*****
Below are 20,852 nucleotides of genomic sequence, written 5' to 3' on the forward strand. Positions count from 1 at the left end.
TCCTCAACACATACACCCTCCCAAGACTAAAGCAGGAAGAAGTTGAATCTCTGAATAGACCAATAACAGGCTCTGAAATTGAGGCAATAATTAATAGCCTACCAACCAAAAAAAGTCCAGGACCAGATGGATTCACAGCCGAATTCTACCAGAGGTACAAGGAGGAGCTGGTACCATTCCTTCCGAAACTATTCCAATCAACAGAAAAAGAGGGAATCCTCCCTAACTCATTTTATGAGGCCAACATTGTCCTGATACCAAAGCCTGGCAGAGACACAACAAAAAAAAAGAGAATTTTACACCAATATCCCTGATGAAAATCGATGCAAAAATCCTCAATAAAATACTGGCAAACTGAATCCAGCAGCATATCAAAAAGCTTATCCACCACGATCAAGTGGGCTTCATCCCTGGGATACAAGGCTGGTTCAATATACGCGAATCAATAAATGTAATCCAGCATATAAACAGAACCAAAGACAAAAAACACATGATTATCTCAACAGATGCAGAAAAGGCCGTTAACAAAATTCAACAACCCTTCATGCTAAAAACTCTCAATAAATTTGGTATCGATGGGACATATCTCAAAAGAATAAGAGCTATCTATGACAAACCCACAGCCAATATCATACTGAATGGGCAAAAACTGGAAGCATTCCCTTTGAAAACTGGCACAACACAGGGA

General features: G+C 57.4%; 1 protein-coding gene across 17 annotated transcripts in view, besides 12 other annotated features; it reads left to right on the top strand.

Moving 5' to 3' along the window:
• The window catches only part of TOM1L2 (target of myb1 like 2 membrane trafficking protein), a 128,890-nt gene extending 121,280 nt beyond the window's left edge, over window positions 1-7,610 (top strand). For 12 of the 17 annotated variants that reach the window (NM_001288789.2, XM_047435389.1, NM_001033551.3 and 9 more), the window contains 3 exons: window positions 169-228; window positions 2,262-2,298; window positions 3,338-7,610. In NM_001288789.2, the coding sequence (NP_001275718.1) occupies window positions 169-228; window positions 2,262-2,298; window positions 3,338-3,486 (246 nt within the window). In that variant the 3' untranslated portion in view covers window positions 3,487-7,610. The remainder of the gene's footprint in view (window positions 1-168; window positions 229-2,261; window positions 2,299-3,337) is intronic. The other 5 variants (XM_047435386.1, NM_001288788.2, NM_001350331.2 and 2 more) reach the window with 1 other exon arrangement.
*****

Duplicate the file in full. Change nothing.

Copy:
Below are 20,852 nucleotides of genomic sequence, written 5' to 3' on the forward strand. Positions count from 1 at the left end.
TCCTCAACACATACACCCTCCCAAGACTAAAGCAGGAAGAAGTTGAATCTCTGAATAGACCAATAACAGGCTCTGAAATTGAGGCAATAATTAATAGCCTACCAACCAAAAAAAGTCCAGGACCAGATGGATTCACAGCCGAATTCTACCAGAGGTACAAGGAGGAGCTGGTACCATTCCTTCCGAAACTATTCCAATCAACAGAAAAAGAGGGAATCCTCCCTAACTCATTTTATGAGGCCAACATTGTCCTGATACCAAAGCCTGGCAGAGACACAACAAAAAAAAAGAGAATTTTACACCAATATCCCTGATGAAAATCGATGCAAAAATCCTCAATAAAATACTGGCAAACTGAATCCAGCAGCATATCAAAAAGCTTATCCACCACGATCAAGTGGGCTTCATCCCTGGGATACAAGGCTGGTTCAATATACGCGAATCAATAAATGTAATCCAGCATATAAACAGAACCAAAGACAAAAAACACATGATTATCTCAACAGATGCAGAAAAGGCCGTTAACAAAATTCAACAACCCTTCATGCTAAAAACTCTCAATAAATTTGGTATCGATGGGACATATCTCAAAAGAATAAGAGCTATCTATGACAAACCCACAGCCAATATCATACTGAATGGGCAAAAACTGGAAGCATTCCCTTTGAAAACTGGCACAACACAGGGA

General features: G+C 57.4%; 1 protein-coding gene across 17 annotated transcripts in view, besides 12 other annotated features; it reads left to right on the top strand.

Moving 5' to 3' along the window:
• The window catches only part of TOM1L2 (target of myb1 like 2 membrane trafficking protein), a 128,890-nt gene extending 121,280 nt beyond the window's left edge, over window positions 1-7,610 (top strand). For 12 of the 17 annotated variants that reach the window (NM_001288789.2, XM_047435389.1, NM_001033551.3 and 9 more), the window contains 3 exons: window positions 169-228; window positions 2,262-2,298; window positions 3,338-7,610. In NM_001288789.2, the coding sequence (NP_001275718.1) occupies window positions 169-228; window positions 2,262-2,298; window positions 3,338-3,486 (246 nt within the window). In that variant the 3' untranslated portion in view covers window positions 3,487-7,610. The remainder of the gene's footprint in view (window positions 1-168; window positions 229-2,261; window positions 2,299-3,337) is intronic. The other 5 variants (XM_047435386.1, NM_001288788.2, NM_001350331.2 and 2 more) reach the window with 1 other exon arrangement.